DALLAS — If you are like many Texas homeowners, you may have started 2021 in a modest home. But as prices soared and you became more and more "house rich", it may have felt like you ended the year in a fancy estate.
But now comes the tax appraisal.
It’s great to see your home go up in value, but the appraisal value can strike fear in many, because it is used to determine how much you will pay in property taxes several months from now when the cities, counties, school districts, hospital districts, water districts and other taxing authorities set their budgets, tax rates and they charge property owners.
Some appraisal districts are better than others at responding to requests for specific data, but just looking at some figures from some North Texas districts, there are some important takeaways. First, it appears that almost everybody is going up in value.
Appraisals up across the board
If you look at residential appraisals from the Dallas and Collin Central Appraisal Districts, there is a huge contrast between the number of properties that decreased in value, didn’t change in value, and increased in value between 2021 and 2022:
2021 property appraisals Dallas CAD
- Decreased 35,844
- Unchanged 395,690
- Increased 228,246
2022 property appraisals Dallas CAD
- Decreasing 12,637
- Unchanged 59,141
- Increasing 592,637
Look at the same trend in Collin County:
2021 property appraisals Collin CAD
- Decreased 16,638
- Unchanged 27,871
- Increased 243,813
2022 property appraisals Collin CAD
- Decreasing 1,976
- Unchanged 841
- Increasing 292,817
The Tarrant CAD said the “majority” of property appraisals are increasing in 2022, and the Denton CAD expects 80-90% of appraisals to be up.
Appraisals reflecting Texas home prices
This is all a reflection of what happened in many Texas housing markets in 2021. According to the Texas Real Estate Research Center, these are the median home price changes that occurred in the following large Texas metros:
- D-FW: +$67,024
- Houston: +$56,360
- Austin: +$106,600
- San Antonio: +$50,100
That run up in real estate prices was especially beneficial for homeowners who were in the market to sell, but potentially more costly if you’re staying put and having to pay taxes, because the pricing frenzy must be reflected in property tax appraisals.
Chandler Crouch, of Chandler Crouch Realtors, is offering a free tax protest service for homeowners in Tarrant County, something he has been doing for years. This is the site Crouch has set up.
And a big bonus, if you are considering protesting your appraisal this year, Crouch joined the Y'all-itics Texas political podcast this week to lay out everything you should know in the episode, "This Might be Your Best Year to Fight Property Tax Appraisals".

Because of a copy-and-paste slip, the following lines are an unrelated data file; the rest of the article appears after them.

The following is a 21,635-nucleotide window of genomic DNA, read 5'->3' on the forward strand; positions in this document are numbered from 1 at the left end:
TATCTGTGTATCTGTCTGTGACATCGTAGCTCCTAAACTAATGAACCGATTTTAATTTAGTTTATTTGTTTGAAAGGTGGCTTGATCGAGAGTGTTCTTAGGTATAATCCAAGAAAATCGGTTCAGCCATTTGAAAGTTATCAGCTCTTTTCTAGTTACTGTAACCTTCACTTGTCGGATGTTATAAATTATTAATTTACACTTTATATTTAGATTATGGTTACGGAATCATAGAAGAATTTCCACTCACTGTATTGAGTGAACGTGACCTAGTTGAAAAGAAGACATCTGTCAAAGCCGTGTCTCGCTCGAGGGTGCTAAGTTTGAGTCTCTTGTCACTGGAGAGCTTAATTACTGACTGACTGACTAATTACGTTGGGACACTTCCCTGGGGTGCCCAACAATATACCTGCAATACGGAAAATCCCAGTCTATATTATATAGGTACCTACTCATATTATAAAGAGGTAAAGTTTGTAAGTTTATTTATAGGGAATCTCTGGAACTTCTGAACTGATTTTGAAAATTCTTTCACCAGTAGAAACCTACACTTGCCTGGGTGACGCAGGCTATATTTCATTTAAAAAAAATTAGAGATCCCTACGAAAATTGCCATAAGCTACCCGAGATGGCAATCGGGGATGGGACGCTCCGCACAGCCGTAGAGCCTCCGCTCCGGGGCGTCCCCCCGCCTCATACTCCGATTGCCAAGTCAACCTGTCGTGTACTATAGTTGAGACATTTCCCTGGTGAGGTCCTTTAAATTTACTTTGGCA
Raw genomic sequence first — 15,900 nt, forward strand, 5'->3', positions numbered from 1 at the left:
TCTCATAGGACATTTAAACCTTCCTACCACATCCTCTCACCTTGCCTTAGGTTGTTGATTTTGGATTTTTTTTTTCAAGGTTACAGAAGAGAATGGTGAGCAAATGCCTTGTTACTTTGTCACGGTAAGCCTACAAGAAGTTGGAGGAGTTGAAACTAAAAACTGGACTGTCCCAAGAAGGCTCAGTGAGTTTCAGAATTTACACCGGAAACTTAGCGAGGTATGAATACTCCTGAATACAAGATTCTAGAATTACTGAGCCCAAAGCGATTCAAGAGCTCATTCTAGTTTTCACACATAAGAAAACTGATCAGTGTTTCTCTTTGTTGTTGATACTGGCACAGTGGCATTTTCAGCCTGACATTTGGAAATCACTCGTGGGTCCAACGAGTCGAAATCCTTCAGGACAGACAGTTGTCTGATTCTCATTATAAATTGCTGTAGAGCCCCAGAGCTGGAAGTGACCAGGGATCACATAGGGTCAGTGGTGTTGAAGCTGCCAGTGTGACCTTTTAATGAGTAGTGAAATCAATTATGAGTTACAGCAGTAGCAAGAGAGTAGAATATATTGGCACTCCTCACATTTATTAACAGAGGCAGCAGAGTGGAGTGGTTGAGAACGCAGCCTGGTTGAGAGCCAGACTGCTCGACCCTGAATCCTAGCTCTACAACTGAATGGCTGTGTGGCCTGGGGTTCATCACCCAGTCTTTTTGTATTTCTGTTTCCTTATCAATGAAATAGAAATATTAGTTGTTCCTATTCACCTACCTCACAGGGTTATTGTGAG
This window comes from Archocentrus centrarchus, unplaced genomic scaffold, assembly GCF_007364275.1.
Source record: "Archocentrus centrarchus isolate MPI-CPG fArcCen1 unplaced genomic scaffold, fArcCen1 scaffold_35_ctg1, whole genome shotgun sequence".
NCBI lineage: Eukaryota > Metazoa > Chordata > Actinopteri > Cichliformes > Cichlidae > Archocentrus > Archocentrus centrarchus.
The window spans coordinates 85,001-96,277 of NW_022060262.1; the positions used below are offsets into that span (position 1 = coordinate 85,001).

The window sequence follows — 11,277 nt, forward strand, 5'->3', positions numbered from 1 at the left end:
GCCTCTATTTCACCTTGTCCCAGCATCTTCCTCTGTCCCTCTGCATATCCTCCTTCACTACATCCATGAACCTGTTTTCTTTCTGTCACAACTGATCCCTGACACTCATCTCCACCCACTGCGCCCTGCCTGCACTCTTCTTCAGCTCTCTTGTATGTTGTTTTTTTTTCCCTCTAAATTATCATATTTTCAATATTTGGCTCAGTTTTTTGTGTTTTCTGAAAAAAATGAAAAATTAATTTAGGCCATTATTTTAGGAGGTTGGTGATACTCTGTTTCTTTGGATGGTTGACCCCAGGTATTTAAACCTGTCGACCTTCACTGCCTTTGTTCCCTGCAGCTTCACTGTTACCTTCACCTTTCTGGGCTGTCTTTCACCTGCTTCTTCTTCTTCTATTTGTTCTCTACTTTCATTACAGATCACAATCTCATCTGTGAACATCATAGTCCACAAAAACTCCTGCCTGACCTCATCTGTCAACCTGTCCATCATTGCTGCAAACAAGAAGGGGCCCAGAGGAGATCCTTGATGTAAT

As he did in 2021, Ben Lauer of the Ben Lauer Real Estate Group is offering a free service to help people interested in protesting their property tax appraisals in Dallas County.
This year, he is also offering that free assistance to homeowners interested in protesting in Collin and Rockwall Counties. This is the site Lauer has set up.
Homeowners can help themselves a lot as well.
Lauer said he encounters many eligible people who have not gotten a homestead exemption for their property.
“I run into people every single year who have been living in their houses for a long time who just never got around to it…or for whatever reason don't have their homestead exemption. That'll take about 25 to 30% off your taxes right off the top, and it caps your increase at about 10%," said Lauer.
A surprising number from the Dallas CAD: When WFAA asked, they said that out of more than 600,000 residences, only about half had homestead exemptions. Some of those residences don’t qualify for such an exemption because they are rental houses or the owner doesn’t occupy the home, but a lot of homeowners may be missing out big.
Look at your appraisal that arrived in the mail or look up your appraisal through your county’s central appraisal district. Is the word homestead anywhere on it along with a reduction in taxable value? If you don’t have the homestead exemption and you owned the home before Jan. 1, you have until April 30 to apply for it.
And this is new if you weren’t in the home on Jan. 1, it used to be that you couldn’t get a homestead exemption until after the next Jan. 1.
But now, if you buy a home after Jan. 1, you may be able to qualify for a partial homestead exemption in the same year in which you bought the home.
Click here to download the Texas Comptroller form for homestead exemptions and other exemptions for your property.